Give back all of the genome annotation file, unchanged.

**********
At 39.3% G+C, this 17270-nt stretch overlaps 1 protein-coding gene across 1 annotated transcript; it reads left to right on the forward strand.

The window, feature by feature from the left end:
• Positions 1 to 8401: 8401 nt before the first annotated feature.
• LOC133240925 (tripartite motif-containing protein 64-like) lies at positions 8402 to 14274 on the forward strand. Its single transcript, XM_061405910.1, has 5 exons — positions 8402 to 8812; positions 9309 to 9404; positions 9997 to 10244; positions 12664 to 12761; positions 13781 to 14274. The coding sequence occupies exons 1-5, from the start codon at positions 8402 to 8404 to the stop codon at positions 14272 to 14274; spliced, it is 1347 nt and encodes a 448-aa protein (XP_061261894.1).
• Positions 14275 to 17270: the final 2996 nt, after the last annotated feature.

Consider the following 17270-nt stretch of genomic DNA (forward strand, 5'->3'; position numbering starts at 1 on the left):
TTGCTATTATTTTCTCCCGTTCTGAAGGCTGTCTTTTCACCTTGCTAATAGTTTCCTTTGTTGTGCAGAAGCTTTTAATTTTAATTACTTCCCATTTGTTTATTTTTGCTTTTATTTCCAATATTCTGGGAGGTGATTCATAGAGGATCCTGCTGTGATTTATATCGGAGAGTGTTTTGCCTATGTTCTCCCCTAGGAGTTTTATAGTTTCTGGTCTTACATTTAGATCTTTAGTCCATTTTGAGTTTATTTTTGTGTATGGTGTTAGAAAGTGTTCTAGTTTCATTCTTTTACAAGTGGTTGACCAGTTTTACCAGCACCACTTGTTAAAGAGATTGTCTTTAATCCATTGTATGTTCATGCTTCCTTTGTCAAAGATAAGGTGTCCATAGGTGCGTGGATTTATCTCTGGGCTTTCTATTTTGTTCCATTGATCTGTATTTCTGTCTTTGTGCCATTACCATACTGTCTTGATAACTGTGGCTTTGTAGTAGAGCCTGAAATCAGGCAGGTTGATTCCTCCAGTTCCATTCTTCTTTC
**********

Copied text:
At 39.3% G+C, this 17270-nt stretch overlaps 1 protein-coding gene across 1 annotated transcript; it reads left to right on the forward strand.

The window, feature by feature from the left end:
• Positions 1 to 8401: 8401 nt before the first annotated feature.
• LOC133240925 (tripartite motif-containing protein 64-like) lies at positions 8402 to 14274 on the forward strand. Its single transcript, XM_061405910.1, has 5 exons — positions 8402 to 8812; positions 9309 to 9404; positions 9997 to 10244; positions 12664 to 12761; positions 13781 to 14274. The coding sequence occupies exons 1-5, from the start codon at positions 8402 to 8404 to the stop codon at positions 14272 to 14274; spliced, it is 1347 nt and encodes a 448-aa protein (XP_061261894.1).
• Positions 14275 to 17270: the final 2996 nt, after the last annotated feature.

Consider the following 17270-nt stretch of genomic DNA (forward strand, 5'->3'; position numbering starts at 1 on the left):
TTGCTATTATTTTCTCCCGTTCTGAAGGCTGTCTTTTCACCTTGCTAATAGTTTCCTTTGTTGTGCAGAAGCTTTTAATTTTAATTACTTCCCATTTGTTTATTTTTGCTTTTATTTCCAATATTCTGGGAGGTGATTCATAGAGGATCCTGCTGTGATTTATATCGGAGAGTGTTTTGCCTATGTTCTCCCCTAGGAGTTTTATAGTTTCTGGTCTTACATTTAGATCTTTAGTCCATTTTGAGTTTATTTTTGTGTATGGTGTTAGAAAGTGTTCTAGTTTCATTCTTTTACAAGTGGTTGACCAGTTTTACCAGCACCACTTGTTAAAGAGATTGTCTTTAATCCATTGTATGTTCATGCTTCCTTTGTCAAAGATAAGGTGTCCATAGGTGCGTGGATTTATCTCTGGGCTTTCTATTTTGTTCCATTGATCTGTATTTCTGTCTTTGTGCCATTACCATACTGTCTTGATAACTGTGGCTTTGTAGTAGAGCCTGAAATCAGGCAGGTTGATTCCTCCAGTTCCATTCTTCTTTC